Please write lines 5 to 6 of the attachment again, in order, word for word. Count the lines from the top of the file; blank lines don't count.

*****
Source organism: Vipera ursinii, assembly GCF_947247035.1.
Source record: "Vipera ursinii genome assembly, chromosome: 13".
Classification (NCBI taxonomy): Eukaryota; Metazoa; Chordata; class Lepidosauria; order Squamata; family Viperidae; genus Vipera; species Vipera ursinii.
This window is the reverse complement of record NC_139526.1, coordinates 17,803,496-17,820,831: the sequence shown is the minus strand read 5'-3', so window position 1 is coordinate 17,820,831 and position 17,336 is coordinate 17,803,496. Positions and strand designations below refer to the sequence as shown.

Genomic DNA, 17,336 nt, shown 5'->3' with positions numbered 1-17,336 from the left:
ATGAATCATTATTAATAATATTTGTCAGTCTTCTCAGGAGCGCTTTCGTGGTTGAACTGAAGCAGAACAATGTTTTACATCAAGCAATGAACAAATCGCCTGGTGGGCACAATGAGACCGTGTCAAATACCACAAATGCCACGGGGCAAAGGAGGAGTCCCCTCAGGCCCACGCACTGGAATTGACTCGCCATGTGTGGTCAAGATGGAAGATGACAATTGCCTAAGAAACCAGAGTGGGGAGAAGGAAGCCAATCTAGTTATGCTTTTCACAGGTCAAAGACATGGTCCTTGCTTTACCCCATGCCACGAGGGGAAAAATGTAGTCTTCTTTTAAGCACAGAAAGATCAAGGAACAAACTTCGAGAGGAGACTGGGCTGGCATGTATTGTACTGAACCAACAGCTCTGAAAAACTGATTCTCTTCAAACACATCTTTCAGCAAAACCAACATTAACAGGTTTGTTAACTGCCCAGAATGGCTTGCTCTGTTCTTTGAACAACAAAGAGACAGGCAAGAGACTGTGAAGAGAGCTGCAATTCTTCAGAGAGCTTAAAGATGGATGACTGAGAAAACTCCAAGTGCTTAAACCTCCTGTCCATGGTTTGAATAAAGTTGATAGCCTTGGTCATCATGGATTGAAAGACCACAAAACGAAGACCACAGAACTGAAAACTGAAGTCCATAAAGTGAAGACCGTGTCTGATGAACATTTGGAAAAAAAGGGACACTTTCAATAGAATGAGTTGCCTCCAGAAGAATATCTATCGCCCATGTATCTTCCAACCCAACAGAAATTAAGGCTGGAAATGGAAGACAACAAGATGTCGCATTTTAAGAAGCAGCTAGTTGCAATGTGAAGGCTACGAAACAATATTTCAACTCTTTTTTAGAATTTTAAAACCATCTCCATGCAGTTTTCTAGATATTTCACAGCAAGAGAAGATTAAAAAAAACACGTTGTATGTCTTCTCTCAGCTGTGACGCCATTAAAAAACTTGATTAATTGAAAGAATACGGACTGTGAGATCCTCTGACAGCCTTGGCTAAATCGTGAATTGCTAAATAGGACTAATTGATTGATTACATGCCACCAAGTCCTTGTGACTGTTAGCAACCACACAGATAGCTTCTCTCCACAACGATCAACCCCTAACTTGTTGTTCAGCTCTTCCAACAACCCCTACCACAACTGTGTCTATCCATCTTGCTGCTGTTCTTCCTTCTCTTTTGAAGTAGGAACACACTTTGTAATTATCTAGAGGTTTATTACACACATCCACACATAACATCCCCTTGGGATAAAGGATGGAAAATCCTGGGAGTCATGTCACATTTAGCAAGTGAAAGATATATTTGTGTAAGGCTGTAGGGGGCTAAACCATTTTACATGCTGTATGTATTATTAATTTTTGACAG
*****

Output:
Genomic DNA, 17,336 nt, shown 5'->3' with positions numbered 1-17,336 from the left:
ATGAATCATTATTAATAATATTTGTCAGTCTTCTCAGGAGCGCTTTCGTGGTTGAACTGAAGCAGAACAATGTTTTACATCAAGCAATGAACAAATCGCCTGGTGGGCACAATGAGACCGTGTCAAATACCACAAATGCCACGGGGCAAAGGAGGAGTCCCCTCAGGCCCACGCACTGGAATTGACTCGCCATGTGTGGTCAAGATGGAAGATGACAATTGCCTAAGAAACCAGAGTGGGGAGAAGGAAGCCAATCTAGTTATGCTTTTCACAGGTCAAAGACATGGTCCTTGCTTTACCCCATGCCACGAGGGGAAAAATGTAGTCTTCTTTTAAGCACAGAAAGATCAAGGAACAAACTTCGAGAGGAGACTGGGCTGGCATGTATTGTACTGAACCAACAGCTCTGAAAAACTGATTCTCTTCAAACACATCTTTCAGCAAAACCAACATTAACAGGTTTGTTAACTGCCCAGAATGGCTTGCTCTGTTCTTTGAACAACAAAGAGACAGGCAAGAGACTGTGAAGAGAGCTGCAATTCTTCAGAGAGCTTAAAGATGGATGACTGAGAAAACTCCAAGTGCTTAAACCTCCTGTCCATGGTTTGAATAAAGTTGATAGCCTTGGTCATCATGGATTGAAAGACCACAAAACGAAGACCACAGAACTGAAAACTGAAGTCCATAAAGTGAAGACCGTGTCTGATGAACATTTGGAAAAAAAGGGACACTTTCAATAGAATGAGTTGCCTCCAGAAGAATATCTATCGCCCATGTATCTTCCAACCCAACAGAAATTAAGGCTGGAAATGGAAGACAACAAGATGTCGCATTTTAAGAAGCAGCTAGTTGCAATGTGAAGGCTACGAAACAATATTTCAACTCTTTTTTAGAATTTTAAAACCATCTCCATGCAGTTTTCTAGATATTTCACAGCAAGAGAAGATTAAAAAAAACACGTTGTATGTCTTCTCTCAGCTGTGACGCCATTAAAAAACTTGATTAATTGAAAGAATACGGACTGTGAGATCCTCTGACAGCCTTGGCTAAATCGTGAATTGCTAAATAGGACTAATTGATTGATTACATGCCACCAAGTCCTTGTGACTGTTAGCAACCACACAGATAGCTTCTCTCCACAACGATCAACCCCTAACTTGTTGTTCAGCTCTTCCAACAACCCCTACCACAACTGTGTCTATCCATCTTGCTGCTGTTCTTCCTTCTCTTTTGAAGTAGGAACACACTTTGTAATTATCTAGAGGTTTATTACACACATCCACACATAACATCCCCTTGGGATAAAGGATGGAAAATCCTGGGAGTCATGTCACATTTAGCAAGTGAAAGATATATTTGTGTAAGGCTGTAGGGGGCTAAACCATTTTACATGCTGTATGTATTATTAATTTTTGACAG